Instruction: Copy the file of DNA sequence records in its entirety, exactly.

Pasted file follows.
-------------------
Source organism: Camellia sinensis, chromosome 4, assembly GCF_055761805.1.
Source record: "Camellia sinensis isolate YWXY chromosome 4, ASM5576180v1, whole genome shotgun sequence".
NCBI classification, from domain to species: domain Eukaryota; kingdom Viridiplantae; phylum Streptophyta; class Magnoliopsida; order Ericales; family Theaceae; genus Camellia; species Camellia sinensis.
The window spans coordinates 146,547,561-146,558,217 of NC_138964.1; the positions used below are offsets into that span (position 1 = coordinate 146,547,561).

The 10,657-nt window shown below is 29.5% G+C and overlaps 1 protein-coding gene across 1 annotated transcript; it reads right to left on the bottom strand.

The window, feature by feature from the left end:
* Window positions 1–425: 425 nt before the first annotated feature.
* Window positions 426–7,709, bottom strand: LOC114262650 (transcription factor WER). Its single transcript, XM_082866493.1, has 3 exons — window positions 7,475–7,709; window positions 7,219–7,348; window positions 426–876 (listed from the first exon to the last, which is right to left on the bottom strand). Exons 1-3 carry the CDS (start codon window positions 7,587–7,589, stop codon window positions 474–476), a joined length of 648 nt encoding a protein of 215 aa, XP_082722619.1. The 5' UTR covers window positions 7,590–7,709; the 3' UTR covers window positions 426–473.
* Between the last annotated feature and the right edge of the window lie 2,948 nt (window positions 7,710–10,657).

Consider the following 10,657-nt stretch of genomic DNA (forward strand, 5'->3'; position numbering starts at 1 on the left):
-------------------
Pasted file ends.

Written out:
Source organism: Camellia sinensis, chromosome 4, assembly GCF_055761805.1.
Source record: "Camellia sinensis isolate YWXY chromosome 4, ASM5576180v1, whole genome shotgun sequence".
NCBI classification, from domain to species: domain Eukaryota; kingdom Viridiplantae; phylum Streptophyta; class Magnoliopsida; order Ericales; family Theaceae; genus Camellia; species Camellia sinensis.
The window spans coordinates 146,547,561-146,558,217 of NC_138964.1; the positions used below are offsets into that span (position 1 = coordinate 146,547,561).

The 10,657-nt window shown below is 29.5% G+C and overlaps 1 protein-coding gene across 1 annotated transcript; it reads right to left on the bottom strand.

The window, feature by feature from the left end:
* Window positions 1–425: 425 nt before the first annotated feature.
* Window positions 426–7,709, bottom strand: LOC114262650 (transcription factor WER). Its single transcript, XM_082866493.1, has 3 exons — window positions 7,475–7,709; window positions 7,219–7,348; window positions 426–876 (listed from the first exon to the last, which is right to left on the bottom strand). Exons 1-3 carry the CDS (start codon window positions 7,587–7,589, stop codon window positions 474–476), a joined length of 648 nt encoding a protein of 215 aa, XP_082722619.1. The 5' UTR covers window positions 7,590–7,709; the 3' UTR covers window positions 426–473.
* Between the last annotated feature and the right edge of the window lie 2,948 nt (window positions 7,710–10,657).

Consider the following 10,657-nt stretch of genomic DNA (forward strand, 5'->3'; position numbering starts at 1 on the left):